Chronic Pulmonary Insufficiency and Disability

Meeting the disability requirements outlined by the SSA will automatically approve you for benefits.

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Chronic pulmonary insufficiency occurs when your lungs cannot take in enough oxygen or expel enough carbon dioxide to keep your body healthy. The most common symptoms of chronic pulmonary insufficiency are coughing, chest pain, shortness of breath during exercise, and excessive mucus production. Chronic pulmonary insufficiency has many causes, including exposure to smoke, harmful chemicals, and air pollution; birth defects; sleep apnea; lung infection; or injury.

Can I Get Disability for My Chronic Pulmonary Insufficiency?

If you meet the requirements for the Social Security Administration’s (SSA) listing for chronic pulmonary insufficiency, your disability claim will be automatically approved. To win automatic approval, you must be diagnosed with chronic pulmonary insufficiency and have one of the following conditions:

1. Chronic obstructive pulmonary disease (COPD) and a forced expiatory volume (FEV1) test that is lower than the values in the chart below. An FEV1 test gauges how much air you can force out in the first second of exhalation.

Height

FEV1(liters)

5' or shorter

1.05

5'1"-5'3"

1.15

5'4"-5'5"

1.25

5'6"-5'7"

1.35

5'8"-5'9"

1.45

5'10"-5'11"

1.55

6' or taller

1.65

2. Chronic restrictive ventilatory disease and a forced vital capacity (FVC) value that is lower than the values in the chart below. An FVC test measures the total amount of air you exhale after a full deep breath.


Height

 

FVC

5' or shorter

1.25

5'1"-5'3"

1.35

5'4"-5'5"

1.45

5'6"-5'7"

1.55

5'8"-5'9"

1.65

5'10"-5'11"

1.75

6' or taller

1.85

3. An ongoing inability of the lungs to effectively send oxygen to the body and remove carbon dioxide (called gas exchange) due to documented pulmonary disease, with one of the following:

  • A single-breath carbon monoxide diffusion capacity (DCLO) test less than 40% of the predicted normal value, or less than 10.5 ml/min/mm. A single-breath DCLO test measures how well your lungs disperse oxygen into your blood stream.
  • Arterial blood gas levels of oxygen pressure (PO2) and carbon dioxide pressure (PCO2) that are lower than the values in the chart below. You must also undergo the tests at least twice, three or more weeks apart during a 6-month span.

Arterial PCO(mm Hg) 

Arterial POEqual to or Less than (mm Hg)

30 or below

65

31

64

32

63

33

62

34

61

35

60

36

59

37

58

38

57

39

56

40 or above

55

(This table is for people tested at less than 3,000 feet above sea level; for testing values at 6,000 and 9,000 feet above sea level, see the SSA's impairment listing for chronic pulmonary insufficiency.)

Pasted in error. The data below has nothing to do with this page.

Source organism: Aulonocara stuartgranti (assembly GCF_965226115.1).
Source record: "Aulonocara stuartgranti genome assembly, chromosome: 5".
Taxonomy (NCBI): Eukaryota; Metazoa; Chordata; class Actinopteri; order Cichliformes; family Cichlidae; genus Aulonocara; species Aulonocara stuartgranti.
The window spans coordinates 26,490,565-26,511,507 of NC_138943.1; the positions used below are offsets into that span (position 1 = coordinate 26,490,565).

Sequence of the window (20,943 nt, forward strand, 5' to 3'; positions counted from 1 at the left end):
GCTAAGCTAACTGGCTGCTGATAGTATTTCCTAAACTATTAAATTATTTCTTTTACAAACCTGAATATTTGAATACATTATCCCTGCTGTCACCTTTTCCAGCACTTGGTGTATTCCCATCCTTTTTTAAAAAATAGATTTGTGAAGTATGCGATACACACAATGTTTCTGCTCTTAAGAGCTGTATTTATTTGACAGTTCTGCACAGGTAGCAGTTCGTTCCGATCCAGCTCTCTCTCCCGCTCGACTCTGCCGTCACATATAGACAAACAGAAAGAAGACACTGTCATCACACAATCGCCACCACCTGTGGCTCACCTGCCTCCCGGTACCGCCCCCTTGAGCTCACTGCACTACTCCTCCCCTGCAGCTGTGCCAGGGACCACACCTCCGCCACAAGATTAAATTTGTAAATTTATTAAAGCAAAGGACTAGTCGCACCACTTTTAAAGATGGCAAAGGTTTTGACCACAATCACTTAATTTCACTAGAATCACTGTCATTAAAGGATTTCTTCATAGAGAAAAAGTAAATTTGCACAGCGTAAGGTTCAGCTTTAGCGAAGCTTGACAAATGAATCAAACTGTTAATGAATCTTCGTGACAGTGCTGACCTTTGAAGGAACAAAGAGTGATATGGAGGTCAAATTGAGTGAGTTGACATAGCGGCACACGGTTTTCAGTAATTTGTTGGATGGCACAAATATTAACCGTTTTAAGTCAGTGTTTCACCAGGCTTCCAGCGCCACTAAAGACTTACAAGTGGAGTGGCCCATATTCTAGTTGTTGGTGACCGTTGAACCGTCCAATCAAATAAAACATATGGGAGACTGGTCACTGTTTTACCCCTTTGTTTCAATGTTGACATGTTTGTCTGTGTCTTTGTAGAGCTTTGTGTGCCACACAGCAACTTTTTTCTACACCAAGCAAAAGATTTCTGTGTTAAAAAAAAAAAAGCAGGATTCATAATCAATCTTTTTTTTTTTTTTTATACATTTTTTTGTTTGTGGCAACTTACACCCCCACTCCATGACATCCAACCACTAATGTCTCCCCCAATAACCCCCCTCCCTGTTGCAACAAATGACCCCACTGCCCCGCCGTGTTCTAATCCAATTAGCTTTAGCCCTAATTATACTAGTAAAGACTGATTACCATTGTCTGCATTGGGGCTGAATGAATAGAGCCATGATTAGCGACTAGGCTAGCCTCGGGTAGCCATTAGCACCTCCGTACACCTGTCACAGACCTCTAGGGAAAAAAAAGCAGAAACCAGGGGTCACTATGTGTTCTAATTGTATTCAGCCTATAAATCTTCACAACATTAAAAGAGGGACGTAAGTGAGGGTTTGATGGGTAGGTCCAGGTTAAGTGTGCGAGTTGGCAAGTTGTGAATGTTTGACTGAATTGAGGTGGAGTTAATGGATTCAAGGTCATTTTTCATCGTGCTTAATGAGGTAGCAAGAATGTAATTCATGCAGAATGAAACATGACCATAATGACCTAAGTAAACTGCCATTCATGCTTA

4. Arterial blood gas levels of oxygen pressure (PO2) and carbon dioxide pressure (PCO2) that are lower than the values in the chart, while exercising at about the rate of a fast walk and on room air (not oxygen).

If you don’t know whether you qualify for automatic approval from the material above, you should ask your doctor to review the SSA's listing for chronic pulmonary insufficiency.

What If My Pulmonary Insufficiency Doesn’t Meet A Listing?

Even if your pulmonary insufficiency doesn’t meet a listing, you can still win your claim for disability. When an impairment doesn’t meet a listing, the SSA will prepare a residual functional capacity assessment (RFC) that details how your chronic pulmonary insufficiency has impacted your ability to work. For example, your illness may prevent you from working in environments that are dusty, that expose you to harmful chemicals, or that expose you to temperature extremes. You also may need to take time from your workday to self-administer a nebulizer or other breathing treatments. Your chronic pulmonary insufficiency might also limit how far you can walk and how long you can stand. These limitations would make it difficult for you to engage in most fulltime work.

To make sure that the SSA considers all of your functional limitations in its RFC assessment, you should have your treating physician fill out an RFC for you so that the SSA can consider your doctor’s opinion when deciding your claim. For more information, see our article on RFCs and how they can help you.

What Are the Other Requirements for SSI and SSDI?

When you first apply for disability, the SSA will make sure that you meet the basic requirements for disability. You cannot be earning more than $1,010 from work, and your disability must be expected to prevent you from working for at least a year.

In addition, SSDI is awarded only to applicants who have worked long enough paying taxes to the SSA. For more information, see our section on the SSDI requirements.

To qualify for SSI, which is need based, you must meet both an income and asset test. For more information, see our section on SSI requirements.

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